UConn unable to capitalize on quality season


It took only a couple of snaps to realize Terrelle Pryor was everything they said he would be – the greatest of all the top high school football players in the country that came together Saturday afternoon for the U.S. Army All-American Bowl.

He didn’t need to win the game’s MVP or lead his side to victory (although he did both) to make you wonder, what if.

What if NBC lined up three hats in front of this future Heisman contender and one of them happened to have a husky on it? What if Randy Edsall sold little old Storrs to Pryor the way Jim Calhoun did to Ray Allen almost 15 years ago? What if Pryor bought into building a powerful football program in New England and actually committed right there on national television?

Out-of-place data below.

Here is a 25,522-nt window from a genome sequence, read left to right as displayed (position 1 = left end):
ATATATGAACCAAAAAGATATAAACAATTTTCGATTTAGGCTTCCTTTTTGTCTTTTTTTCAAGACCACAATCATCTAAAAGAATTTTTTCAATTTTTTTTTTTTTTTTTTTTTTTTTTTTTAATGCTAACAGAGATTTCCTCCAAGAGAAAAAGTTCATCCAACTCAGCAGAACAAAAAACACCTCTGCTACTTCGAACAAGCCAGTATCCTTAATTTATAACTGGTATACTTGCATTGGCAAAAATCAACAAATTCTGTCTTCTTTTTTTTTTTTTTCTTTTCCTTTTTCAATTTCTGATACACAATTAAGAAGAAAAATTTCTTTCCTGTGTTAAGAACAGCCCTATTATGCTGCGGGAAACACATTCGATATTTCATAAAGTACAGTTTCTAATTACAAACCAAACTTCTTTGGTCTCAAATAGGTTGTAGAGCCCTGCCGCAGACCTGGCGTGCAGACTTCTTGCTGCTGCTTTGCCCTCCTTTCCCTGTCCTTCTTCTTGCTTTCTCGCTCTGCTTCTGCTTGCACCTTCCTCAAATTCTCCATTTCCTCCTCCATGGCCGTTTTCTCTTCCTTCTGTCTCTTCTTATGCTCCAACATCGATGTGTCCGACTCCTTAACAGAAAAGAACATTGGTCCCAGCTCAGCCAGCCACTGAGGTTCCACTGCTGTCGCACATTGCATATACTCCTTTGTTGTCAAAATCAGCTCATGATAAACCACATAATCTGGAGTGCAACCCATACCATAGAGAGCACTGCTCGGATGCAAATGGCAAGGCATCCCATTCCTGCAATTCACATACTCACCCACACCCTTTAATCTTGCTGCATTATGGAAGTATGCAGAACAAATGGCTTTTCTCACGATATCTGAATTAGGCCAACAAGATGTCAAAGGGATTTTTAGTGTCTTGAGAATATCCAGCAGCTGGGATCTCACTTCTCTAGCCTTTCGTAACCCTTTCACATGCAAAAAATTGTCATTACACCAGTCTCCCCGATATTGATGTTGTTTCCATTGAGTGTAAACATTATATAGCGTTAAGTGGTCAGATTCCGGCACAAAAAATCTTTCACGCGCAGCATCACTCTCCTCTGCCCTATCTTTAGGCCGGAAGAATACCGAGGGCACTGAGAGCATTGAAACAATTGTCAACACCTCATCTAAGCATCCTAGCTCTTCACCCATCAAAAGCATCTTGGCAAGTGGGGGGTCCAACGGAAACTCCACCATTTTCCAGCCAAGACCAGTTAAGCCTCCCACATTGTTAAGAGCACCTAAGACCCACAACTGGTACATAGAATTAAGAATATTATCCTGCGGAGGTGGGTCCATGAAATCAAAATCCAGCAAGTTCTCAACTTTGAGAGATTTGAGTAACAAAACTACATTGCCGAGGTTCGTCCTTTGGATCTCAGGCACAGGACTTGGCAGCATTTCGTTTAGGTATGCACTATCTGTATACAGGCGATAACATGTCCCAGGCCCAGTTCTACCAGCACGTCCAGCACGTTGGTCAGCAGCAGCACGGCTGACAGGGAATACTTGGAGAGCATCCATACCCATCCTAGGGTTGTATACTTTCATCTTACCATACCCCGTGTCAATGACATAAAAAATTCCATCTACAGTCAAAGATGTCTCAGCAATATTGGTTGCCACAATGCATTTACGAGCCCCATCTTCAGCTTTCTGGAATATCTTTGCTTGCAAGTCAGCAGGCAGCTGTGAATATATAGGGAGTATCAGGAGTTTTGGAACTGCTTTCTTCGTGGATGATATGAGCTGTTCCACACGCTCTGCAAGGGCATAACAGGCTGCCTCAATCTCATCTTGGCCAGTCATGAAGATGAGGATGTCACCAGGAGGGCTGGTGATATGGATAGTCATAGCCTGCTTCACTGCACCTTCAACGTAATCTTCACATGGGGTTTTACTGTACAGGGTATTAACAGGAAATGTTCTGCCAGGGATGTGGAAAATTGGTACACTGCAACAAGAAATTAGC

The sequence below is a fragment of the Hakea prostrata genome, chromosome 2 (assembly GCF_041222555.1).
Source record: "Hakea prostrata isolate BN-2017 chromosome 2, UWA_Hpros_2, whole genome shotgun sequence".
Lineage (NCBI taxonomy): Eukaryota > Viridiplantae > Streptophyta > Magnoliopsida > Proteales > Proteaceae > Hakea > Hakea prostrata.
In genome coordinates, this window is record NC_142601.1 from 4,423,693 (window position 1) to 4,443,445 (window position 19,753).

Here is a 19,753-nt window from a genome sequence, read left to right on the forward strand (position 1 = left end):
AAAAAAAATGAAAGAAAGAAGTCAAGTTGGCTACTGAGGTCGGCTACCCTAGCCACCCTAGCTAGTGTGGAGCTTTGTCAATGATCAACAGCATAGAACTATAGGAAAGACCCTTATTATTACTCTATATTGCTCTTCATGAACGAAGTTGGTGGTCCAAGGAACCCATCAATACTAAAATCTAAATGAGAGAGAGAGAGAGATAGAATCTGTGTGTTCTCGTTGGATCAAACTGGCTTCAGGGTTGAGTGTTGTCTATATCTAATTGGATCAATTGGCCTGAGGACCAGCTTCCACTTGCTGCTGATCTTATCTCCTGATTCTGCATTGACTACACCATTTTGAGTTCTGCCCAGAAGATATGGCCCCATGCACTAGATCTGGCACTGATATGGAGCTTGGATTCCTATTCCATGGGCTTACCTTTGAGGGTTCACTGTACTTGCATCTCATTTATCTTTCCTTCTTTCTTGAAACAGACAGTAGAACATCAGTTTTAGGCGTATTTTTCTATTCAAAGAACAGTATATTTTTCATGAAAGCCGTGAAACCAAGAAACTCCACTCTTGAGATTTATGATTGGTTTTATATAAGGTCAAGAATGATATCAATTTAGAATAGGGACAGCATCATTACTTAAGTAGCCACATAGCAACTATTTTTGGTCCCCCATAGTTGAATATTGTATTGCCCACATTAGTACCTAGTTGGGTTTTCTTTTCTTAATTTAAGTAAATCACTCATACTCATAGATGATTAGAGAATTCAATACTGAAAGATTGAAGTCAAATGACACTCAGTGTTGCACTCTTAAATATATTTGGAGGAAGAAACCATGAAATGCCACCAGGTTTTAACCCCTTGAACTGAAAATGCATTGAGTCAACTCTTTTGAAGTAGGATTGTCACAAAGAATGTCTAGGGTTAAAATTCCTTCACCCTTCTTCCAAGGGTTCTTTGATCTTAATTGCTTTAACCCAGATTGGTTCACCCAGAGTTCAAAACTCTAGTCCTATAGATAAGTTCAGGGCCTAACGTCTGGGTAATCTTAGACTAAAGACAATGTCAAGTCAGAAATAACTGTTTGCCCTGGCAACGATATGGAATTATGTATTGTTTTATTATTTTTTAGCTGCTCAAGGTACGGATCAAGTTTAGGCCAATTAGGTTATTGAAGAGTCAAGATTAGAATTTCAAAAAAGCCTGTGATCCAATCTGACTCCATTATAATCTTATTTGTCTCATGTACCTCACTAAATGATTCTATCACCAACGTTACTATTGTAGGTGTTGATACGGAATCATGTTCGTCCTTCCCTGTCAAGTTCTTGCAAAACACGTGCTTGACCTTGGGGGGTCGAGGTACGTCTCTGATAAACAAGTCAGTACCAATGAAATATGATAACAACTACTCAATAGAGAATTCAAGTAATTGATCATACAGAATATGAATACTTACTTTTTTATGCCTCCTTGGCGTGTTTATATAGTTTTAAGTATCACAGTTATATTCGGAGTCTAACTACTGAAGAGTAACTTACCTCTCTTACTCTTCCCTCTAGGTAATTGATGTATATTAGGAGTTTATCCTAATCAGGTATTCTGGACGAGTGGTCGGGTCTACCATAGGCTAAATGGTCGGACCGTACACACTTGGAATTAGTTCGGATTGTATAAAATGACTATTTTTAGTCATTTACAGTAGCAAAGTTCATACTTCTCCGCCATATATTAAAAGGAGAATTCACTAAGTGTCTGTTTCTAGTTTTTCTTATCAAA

Of course, that didn’t happen and probably never will. Connecticut will never have what Michigan, Ohio State, USC or Florida has. But, even after a very successful season, what really makes you worry is this: UConn remains about as invisible to top level recruits as its offense was against Wake Forest last weekend.

So while Pittsburgh is loading up with big time players and West Virginia remains intact and ready to contend for a National Title, the Huskies still can’t even get a look from a High School All American. The truth is that Edsall’s letters aren’t even opened by kids on this level, not even the ones from New England.

That’s why losses in three of its final four games basically destroyed all that Connecticut accomplished in its first nine. All that momentum, those three consecutive wins against Louisville, Rutgers and South Florida, now seems to mean nothing thanks to a late season plunge.

Sustainability is the issue here, and unlike the Scarlet Knights, who had a similar season in 2006, the Huskies were unable to seal the deal on any big time recruits, which gives them little chance to remain a factor in the Big East over the next few years.

What if, indeed.

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